Thunch schedule for Spring 2018 (12:15 - 1:15)


  • Feb 8
    • Yuan-Sen Ting
    • Postdoc, Princeton University
    • Title: The new era of Galactic Archaeology
    • Abstract: Understanding physical processes responsible for the formation and evolution of galaxies like the Milky Way is a fundamental problem. However, a key challenge is that the properties and orbits of the stars can only be observed at present: to understand what happened in the Milky Way at earlier epochs, one must explore “archaeological” techniques. I will discuss the opportunities associated with Galactic archaeology with the on-going large scale multiplexing spectroscopic surveys, including a first quantitative constraint on the radial migration of stars and on the disrupted cluster mass function in the Milky Way. I will also describe a new set of tools for efficient measuring > 20 elemental abundances from low-resolution R=2000 spectra, for discovering spectroscopically unresolved binaries, and for inferring asteroseismic parameters directly from single-epoch spectra.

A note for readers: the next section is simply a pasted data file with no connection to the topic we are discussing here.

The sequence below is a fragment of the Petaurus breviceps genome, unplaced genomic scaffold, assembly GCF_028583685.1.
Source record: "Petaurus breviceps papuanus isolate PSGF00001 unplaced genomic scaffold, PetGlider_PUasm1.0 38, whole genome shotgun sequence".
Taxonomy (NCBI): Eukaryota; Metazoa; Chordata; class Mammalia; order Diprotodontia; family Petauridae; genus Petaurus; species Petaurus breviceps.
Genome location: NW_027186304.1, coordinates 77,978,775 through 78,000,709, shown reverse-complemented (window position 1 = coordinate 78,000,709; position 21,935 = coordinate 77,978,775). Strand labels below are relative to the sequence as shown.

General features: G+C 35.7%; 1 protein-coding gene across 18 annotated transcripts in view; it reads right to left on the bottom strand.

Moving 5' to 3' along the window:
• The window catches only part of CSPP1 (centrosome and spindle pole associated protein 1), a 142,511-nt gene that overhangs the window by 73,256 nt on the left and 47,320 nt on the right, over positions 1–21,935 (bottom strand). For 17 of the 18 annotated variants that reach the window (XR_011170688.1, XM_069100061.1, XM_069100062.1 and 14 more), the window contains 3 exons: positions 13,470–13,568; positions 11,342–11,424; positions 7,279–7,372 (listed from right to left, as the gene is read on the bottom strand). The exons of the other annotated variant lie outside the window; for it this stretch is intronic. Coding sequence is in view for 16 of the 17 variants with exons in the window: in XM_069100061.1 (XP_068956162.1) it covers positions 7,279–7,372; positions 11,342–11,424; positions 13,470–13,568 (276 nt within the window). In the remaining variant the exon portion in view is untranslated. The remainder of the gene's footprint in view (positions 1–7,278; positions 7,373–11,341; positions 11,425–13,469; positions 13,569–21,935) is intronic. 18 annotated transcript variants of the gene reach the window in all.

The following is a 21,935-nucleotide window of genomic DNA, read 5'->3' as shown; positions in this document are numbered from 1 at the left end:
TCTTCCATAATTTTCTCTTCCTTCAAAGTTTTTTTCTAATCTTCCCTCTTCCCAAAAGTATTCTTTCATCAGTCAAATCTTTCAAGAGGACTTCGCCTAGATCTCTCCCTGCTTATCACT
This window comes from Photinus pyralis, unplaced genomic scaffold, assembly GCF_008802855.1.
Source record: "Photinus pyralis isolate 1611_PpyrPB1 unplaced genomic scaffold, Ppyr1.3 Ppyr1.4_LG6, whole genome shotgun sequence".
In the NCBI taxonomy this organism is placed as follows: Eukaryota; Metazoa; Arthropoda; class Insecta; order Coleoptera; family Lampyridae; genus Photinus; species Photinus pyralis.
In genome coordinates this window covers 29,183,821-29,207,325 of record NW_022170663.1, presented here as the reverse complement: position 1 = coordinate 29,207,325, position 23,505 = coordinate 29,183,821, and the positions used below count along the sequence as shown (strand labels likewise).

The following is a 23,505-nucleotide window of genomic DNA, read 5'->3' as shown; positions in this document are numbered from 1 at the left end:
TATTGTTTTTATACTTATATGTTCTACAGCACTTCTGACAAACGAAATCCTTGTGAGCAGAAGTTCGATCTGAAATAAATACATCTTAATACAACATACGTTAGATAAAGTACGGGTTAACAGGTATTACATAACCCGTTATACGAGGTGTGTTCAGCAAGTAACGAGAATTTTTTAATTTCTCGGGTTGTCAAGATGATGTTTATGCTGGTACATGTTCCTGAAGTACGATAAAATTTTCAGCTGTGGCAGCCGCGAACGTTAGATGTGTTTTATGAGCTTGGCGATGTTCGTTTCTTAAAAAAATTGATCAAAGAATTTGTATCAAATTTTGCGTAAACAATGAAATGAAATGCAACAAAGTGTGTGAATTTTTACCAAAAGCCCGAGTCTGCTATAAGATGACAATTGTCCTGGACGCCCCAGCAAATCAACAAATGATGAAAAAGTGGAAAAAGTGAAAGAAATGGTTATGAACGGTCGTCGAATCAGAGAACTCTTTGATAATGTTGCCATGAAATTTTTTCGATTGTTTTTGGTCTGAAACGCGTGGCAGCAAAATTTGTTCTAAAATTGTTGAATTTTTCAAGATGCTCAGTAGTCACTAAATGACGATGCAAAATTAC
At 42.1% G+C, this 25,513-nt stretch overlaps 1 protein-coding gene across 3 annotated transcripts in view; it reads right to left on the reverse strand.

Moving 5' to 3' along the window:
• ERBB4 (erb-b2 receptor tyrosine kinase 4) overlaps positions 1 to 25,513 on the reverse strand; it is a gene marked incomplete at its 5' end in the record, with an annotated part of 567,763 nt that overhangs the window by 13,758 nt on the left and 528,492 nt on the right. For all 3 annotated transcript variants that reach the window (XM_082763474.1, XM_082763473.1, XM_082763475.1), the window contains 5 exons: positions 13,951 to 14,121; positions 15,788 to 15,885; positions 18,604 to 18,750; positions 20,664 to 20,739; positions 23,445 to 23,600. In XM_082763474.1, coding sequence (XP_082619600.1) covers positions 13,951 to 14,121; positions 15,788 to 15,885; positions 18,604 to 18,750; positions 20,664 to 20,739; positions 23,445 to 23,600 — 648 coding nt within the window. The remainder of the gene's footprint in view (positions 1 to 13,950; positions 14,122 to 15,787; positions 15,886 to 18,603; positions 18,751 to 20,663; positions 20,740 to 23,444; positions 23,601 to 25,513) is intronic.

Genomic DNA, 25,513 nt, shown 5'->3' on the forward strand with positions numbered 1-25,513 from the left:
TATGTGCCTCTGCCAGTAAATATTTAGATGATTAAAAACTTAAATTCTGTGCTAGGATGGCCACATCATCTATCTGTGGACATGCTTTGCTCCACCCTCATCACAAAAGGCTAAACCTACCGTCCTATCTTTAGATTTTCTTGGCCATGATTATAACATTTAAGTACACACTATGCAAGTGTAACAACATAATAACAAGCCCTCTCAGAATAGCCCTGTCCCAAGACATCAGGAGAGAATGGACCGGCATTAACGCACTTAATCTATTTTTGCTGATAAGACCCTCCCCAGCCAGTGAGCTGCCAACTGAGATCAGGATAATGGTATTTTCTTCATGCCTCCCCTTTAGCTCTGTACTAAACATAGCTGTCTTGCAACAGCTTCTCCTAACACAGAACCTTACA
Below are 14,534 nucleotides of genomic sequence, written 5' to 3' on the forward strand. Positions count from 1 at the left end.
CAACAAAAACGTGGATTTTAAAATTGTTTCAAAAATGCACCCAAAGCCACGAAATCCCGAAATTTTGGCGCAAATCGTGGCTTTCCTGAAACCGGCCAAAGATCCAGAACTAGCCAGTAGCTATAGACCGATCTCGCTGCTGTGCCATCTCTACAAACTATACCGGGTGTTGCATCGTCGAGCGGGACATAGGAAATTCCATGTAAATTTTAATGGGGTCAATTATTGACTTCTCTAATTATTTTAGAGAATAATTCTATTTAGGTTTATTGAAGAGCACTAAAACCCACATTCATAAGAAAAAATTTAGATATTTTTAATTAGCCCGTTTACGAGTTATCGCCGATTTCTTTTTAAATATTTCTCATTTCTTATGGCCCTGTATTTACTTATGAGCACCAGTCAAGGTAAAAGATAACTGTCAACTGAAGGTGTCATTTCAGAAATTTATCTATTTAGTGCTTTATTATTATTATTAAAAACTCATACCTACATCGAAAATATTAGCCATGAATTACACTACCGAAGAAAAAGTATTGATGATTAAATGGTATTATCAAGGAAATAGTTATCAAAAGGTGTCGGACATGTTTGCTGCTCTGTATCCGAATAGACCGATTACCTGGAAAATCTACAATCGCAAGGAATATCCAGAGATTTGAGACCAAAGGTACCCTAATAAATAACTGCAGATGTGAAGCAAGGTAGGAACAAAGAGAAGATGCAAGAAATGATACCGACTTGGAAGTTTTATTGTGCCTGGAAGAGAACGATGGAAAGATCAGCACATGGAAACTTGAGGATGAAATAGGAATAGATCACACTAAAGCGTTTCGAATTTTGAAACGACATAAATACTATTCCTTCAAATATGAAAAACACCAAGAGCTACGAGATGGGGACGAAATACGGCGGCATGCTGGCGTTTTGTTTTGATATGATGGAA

• Feb 15
    • Steve Choi
    • Grad student, Princeton University
    • Title: Precision Cosmology with Advanced ACTPol
    • Abstract: The Advanced ACTPol upgrade on the Atacama Cosmology Telescope aims to improve the measurement of the cosmic microwave background anisotropies and polarization, using four new dichroic detector arrays fabricated on 150-mm silicon wafers. In 2016, the Atacama Cosmology Telescope began mapping approximately half the sky with increased sensitivity using these new detector arrays. I will discuss the performance of the Advanced ACTPol upgrade and the improved constraints on cosmology.

  • Feb 22
    • Cole Holcomb
    • Grad student, Princeton University
    • Title: Gyroresonant Streaming Instability and Implications for Nonlinear Cosmic Ray Transport